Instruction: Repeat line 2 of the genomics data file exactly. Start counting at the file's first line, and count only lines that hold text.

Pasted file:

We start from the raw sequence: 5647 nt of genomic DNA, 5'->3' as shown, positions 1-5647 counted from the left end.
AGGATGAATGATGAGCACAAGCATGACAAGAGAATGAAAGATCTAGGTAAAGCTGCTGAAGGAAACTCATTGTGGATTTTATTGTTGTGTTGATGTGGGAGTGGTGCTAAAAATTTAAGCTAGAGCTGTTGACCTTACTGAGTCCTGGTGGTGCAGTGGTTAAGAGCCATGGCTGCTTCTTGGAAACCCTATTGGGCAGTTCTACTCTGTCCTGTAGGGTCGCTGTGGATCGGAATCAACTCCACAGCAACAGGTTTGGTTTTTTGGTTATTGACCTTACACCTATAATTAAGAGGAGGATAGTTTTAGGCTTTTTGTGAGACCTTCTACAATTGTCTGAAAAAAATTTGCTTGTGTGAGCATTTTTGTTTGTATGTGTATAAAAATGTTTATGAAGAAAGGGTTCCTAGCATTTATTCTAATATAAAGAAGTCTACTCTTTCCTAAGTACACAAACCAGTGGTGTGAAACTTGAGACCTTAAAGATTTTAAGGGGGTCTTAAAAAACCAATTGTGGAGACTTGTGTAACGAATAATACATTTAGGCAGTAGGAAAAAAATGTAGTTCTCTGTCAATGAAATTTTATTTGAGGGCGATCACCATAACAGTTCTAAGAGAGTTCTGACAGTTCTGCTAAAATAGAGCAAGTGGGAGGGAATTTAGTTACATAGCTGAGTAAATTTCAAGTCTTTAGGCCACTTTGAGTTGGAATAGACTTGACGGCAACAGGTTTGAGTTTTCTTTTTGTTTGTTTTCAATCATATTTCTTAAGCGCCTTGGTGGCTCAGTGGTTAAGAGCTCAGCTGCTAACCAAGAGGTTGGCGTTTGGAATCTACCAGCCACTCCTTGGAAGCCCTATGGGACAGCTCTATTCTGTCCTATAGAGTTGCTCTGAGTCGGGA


AGGATGAATGATGAGCACAAGCATGACAAGAGAATGAAAGATCTAGGTAAAGCTGCTGAAGGAAACTCATTGTGGATTTTATTGTTGTGTTGATGTGGGAGTGGTGCTAAAAATTTAAGCTAGAGCTGTTGACCTTACTGAGTCCTGGTGGTGCAGTGGTTAAGAGCCATGGCTGCTTCTTGGAAACCCTATTGGGCAGTTCTACTCTGTCCTGTAGGGTCGCTGTGGATCGGAATCAACTCCACAGCAACAGGTTTGGTTTTTTGGTTATTGACCTTACACCTATAATTAAGAGGAGGATAGTTTTAGGCTTTTTGTGAGACCTTCTACAATTGTCTGAAAAAAATTTGCTTGTGTGAGCATTTTTGTTTGTATGTGTATAAAAATGTTTATGAAGAAAGGGTTCCTAGCATTTATTCTAATATAAAGAAGTCTACTCTTTCCTAAGTACACAAACCAGTGGTGTGAAACTTGAGACCTTAAAGATTTTAAGGGGGTCTTAAAAAACCAATTGTGGAGACTTGTGTAACGAATAATACATTTAGGCAGTAGGAAAAAAATGTAGTTCTCTGTCAATGAAATTTTATTTGAGGGCGATCACCATAACAGTTCTAAGAGAGTTCTGACAGTTCTGCTAAAATAGAGCAAGTGGGAGGGAATTTAGTTACATAGCTGAGTAAATTTCAAGTCTTTAGGCCACTTTGAGTTGGAATAGACTTGACGGCAACAGGTTTGAGTTTTCTTTTTGTTTGTTTTCAATCATATTTCTTAAGCGCCTTGGTGGCTCAGTGGTTAAGAGCTCAGCTGCTAACCAAGAGGTTGGCGTTTGGAATCTACCAGCCACTCCTTGGAAGCCCTATGGGACAGCTCTATTCTGTCCTATAGAGTTGCTCTGAGTCGGGA